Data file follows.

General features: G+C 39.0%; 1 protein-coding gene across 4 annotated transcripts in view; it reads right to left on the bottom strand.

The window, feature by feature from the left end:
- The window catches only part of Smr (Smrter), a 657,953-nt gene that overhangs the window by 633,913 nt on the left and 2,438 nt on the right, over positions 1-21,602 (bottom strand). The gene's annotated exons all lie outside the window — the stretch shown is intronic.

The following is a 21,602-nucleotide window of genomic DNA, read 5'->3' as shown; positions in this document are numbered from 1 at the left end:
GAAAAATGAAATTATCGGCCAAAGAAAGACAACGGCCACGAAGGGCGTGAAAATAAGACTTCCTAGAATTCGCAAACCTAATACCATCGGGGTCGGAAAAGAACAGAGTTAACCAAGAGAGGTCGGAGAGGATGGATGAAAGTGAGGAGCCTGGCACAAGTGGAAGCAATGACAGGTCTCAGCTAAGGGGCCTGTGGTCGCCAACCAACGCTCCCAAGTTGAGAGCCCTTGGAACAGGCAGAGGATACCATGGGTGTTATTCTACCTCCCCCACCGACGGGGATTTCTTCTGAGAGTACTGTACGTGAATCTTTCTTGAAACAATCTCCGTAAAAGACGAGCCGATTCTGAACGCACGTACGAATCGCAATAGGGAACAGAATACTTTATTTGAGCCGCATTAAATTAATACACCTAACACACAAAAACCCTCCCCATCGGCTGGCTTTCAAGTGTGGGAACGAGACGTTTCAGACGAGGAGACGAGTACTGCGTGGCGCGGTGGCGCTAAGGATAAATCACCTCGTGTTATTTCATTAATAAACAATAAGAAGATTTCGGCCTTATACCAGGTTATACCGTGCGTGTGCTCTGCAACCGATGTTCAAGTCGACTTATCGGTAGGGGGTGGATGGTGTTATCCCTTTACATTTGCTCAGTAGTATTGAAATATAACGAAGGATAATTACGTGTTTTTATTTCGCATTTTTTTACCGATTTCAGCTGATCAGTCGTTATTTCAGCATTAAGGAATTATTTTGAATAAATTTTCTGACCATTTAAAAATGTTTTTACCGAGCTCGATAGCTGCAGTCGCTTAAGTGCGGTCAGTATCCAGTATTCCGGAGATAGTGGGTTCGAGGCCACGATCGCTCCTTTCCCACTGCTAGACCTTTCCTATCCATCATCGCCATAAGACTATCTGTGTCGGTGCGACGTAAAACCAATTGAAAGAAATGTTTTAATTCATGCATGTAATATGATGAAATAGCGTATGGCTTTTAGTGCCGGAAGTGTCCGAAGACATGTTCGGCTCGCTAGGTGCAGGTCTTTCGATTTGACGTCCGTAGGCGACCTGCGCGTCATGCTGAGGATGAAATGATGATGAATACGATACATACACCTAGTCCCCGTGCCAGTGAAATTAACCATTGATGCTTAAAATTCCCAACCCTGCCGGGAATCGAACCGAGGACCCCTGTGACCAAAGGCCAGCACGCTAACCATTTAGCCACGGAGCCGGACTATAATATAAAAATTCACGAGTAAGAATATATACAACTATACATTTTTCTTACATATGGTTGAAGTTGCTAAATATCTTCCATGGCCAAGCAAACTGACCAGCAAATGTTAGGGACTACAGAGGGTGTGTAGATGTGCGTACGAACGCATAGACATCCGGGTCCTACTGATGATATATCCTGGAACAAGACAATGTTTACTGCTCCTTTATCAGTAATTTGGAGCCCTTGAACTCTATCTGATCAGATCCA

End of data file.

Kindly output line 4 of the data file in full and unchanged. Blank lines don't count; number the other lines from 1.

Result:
The following is a 21,602-nucleotide window of genomic DNA, read 5'->3' as shown; positions in this document are numbered from 1 at the left end: